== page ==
Source of the Nile Bridge

The Source of the Nile Bridge is to be commissioned on Wednesday by president Museveni as chief guest, accompanied by a high-level delegation from Japanese government that sponsored the building of the bridge at 80 percent cost.

Since its construction started in April 2014, the bridge has simply been referred to as ‘The New Nile Bridge’ until cabinet chaired by Museveni days ago zeroed on “The Source of the Nile Bridge”, having asked people from Busoga to name the bridge.It will replace the Nalubaale Bridge, which was built in 1954.

The bridge is located at Njeru, a suburb of Jinja across the Victoria Nile, between the source of the Nile to the south and Nalubaale Power Station (old bridge) to the north. This is adjacent and immediately north of where the Uganda Railways line crosses the Victoria Nile. It is located on the proposed Kampala–Jinja Expressway, approximately 82 kilometres (51 mi), by road, east of Kampala,

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The Nalubaale Bridge is one of the only two road crossings across the Victoria Nile in Uganda, the other crossing being the Karuma Bridge, approximately 285 kilometres (177 mi), by road, to the north.[7]The road crossing at Jinja is of national and regional significance because it is part of the “Northern Corridor”, a highway across east and central Africa linking the Indian Ocean at Mombasa, Kenya, to the Atlantic Ocean at Matadi, Democratic Republic of the Congo.

The old bridge, commissioned in 1954, is in bad structural shape and has outlived its expected lifespan. The new bridge will carry a four-lane dual highway with pedestrian sidewalks. It will be the longest bridge in Uganda at 525 metres (1,722 ft) long and 22.9 metres (75 ft) wide. The feasibility studies were conducted by the Japan International Cooperation Agency.

In November 2013, the Uganda National Roads Authority awarded the construction contract to the Zenitaka Corporation of Japan and Hyundai Engineering and Construction Company of South Korea. Construction was expected to last four years. On January 28, 2014, the construction was launched by Museveni.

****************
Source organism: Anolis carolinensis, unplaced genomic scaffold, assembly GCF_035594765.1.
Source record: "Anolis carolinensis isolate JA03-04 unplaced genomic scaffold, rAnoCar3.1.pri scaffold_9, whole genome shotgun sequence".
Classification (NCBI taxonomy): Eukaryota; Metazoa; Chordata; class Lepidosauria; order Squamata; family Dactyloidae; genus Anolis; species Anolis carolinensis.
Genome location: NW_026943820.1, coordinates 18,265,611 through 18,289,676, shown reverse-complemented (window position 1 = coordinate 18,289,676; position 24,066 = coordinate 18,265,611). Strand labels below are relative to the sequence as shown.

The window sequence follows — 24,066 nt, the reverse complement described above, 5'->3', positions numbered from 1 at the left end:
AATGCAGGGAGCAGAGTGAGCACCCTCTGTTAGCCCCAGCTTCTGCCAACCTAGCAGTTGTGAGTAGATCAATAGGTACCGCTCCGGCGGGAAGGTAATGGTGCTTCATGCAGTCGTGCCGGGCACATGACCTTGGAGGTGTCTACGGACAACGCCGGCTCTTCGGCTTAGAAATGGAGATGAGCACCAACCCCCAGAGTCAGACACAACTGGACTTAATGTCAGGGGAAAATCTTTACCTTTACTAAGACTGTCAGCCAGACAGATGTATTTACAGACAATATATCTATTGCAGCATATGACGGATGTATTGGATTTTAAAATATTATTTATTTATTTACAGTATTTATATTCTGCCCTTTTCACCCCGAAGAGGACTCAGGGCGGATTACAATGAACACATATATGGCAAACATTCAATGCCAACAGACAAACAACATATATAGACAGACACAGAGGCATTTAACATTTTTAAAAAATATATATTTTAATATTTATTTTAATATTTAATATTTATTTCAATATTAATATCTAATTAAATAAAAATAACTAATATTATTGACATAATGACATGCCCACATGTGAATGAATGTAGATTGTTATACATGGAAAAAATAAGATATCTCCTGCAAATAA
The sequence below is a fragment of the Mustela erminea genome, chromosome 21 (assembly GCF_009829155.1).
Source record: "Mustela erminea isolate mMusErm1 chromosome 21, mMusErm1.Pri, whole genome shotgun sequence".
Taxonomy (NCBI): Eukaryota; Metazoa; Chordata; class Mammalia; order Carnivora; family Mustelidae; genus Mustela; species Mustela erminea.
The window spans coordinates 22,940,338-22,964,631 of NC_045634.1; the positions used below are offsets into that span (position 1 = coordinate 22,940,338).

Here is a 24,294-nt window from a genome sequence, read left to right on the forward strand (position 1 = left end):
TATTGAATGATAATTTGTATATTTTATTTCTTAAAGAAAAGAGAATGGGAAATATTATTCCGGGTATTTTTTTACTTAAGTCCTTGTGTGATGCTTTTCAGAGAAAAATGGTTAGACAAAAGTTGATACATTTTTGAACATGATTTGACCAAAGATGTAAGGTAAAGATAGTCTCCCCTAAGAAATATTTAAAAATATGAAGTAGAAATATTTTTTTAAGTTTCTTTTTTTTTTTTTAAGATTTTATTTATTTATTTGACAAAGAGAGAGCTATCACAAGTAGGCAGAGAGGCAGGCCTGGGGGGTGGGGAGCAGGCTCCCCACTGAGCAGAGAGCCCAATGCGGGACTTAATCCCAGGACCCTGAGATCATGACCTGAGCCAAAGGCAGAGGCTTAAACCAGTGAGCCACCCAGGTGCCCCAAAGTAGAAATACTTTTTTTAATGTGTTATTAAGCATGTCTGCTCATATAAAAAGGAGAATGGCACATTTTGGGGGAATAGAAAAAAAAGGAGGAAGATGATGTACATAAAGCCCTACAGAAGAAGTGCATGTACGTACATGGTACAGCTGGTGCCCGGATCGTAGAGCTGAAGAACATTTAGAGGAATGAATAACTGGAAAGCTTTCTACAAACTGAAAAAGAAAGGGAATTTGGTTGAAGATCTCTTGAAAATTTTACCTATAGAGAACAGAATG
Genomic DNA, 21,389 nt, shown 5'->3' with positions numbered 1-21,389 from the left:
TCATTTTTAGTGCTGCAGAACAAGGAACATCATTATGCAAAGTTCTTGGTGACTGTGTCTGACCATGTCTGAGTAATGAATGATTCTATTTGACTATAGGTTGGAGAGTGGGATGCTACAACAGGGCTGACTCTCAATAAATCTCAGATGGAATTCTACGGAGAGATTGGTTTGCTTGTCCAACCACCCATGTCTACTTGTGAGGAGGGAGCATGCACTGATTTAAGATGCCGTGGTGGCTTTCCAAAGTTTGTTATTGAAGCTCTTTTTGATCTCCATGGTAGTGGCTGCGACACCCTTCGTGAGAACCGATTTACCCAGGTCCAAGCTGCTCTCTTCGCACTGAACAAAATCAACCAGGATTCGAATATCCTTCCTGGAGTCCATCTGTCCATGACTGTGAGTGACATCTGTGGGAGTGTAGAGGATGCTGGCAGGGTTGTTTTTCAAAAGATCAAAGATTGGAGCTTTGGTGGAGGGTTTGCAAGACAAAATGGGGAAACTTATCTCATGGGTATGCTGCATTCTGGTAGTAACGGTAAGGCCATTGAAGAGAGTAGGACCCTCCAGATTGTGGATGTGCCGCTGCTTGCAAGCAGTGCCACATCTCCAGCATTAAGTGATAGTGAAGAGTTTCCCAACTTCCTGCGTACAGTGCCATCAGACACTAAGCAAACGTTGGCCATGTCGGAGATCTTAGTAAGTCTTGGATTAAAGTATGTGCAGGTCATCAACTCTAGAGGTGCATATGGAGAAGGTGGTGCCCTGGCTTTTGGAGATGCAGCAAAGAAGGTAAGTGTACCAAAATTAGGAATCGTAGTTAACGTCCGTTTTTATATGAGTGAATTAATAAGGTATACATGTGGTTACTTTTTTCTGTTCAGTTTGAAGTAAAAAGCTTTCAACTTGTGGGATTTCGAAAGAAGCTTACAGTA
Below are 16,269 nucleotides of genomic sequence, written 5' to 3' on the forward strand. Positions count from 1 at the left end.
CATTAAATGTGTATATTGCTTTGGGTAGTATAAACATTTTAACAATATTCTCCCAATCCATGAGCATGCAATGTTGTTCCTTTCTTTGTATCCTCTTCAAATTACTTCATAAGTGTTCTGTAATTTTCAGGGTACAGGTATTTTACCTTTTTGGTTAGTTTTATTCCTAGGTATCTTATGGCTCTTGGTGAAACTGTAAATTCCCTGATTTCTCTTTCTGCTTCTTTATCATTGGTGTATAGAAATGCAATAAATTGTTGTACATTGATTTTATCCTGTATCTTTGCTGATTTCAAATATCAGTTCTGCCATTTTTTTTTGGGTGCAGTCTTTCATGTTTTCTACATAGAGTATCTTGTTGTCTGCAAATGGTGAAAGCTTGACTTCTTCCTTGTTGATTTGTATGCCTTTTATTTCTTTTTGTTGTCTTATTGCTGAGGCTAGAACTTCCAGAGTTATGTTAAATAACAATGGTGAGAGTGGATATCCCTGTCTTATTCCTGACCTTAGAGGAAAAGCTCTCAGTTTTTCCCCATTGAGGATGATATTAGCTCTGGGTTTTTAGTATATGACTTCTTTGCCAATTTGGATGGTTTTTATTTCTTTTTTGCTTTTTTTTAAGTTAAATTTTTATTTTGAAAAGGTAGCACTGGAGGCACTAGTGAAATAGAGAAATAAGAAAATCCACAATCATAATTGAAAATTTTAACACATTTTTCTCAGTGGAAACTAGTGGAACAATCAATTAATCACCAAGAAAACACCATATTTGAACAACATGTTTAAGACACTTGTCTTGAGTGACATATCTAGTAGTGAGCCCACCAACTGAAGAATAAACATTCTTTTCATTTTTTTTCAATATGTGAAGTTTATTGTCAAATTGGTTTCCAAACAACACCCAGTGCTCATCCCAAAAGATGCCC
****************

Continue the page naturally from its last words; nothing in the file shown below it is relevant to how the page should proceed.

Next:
As of August 2017, the construction was 40 percent complete, according to the bridge contractors. During an inspection tour of the construction site by the Japanese ambassador to Uganda, the contractors revealed that they had started using steel, after the product met the contractors’ standards.

Source of the Nile Bridge

Other infrastructure developments associated with the new bridge, include a “roadside station” or service centre on the Jinja side, which will host a restaurant, supermarket, public toilets, and an exhibition area. The station will also accommodate a chamber for bridge maintenance, security and an emergency response unit.

The development also calls for surface roads on the Njeru side to connect to the Nyenga-Njeru Road and the proposed Kampala–Jinja Expressway as well as the existing Kampala–Jinja Highway and the Mukono–Kayunga–Njeru Road. Road connections to the town of Jinja will be constructed, east of the road service centre.

As of 28 September 2018, the major physical construction had concluded. Minor electrical and surface markings remained, with official commissioning of the completed bridge planned for October 17, 2018.

Construction costs

The total cost of the New Jinja Bridge was budgeted at US$125 million. The government of Japan financed 80 percent of the cost, in the form of a soft loan of US$100 million at an annual interest rate of 0.01 percent, repayable in ten years but extendable to forty years. The government of Uganda’s funding is US $25 million (20 percent), out of its own coffers.

In March 2018, the Ugandan parliament authorized a supplementary loan from JICA, amounting to JPY: 3.891 billion (Shs133 billion or US $36.721), to complete this project. The bridge was completed and is to be officially commissioned on 17 October 2018. The cost of construction was quoted at US$112 million (about Shs41.1 billion) and has a projected lifespan of 120 years.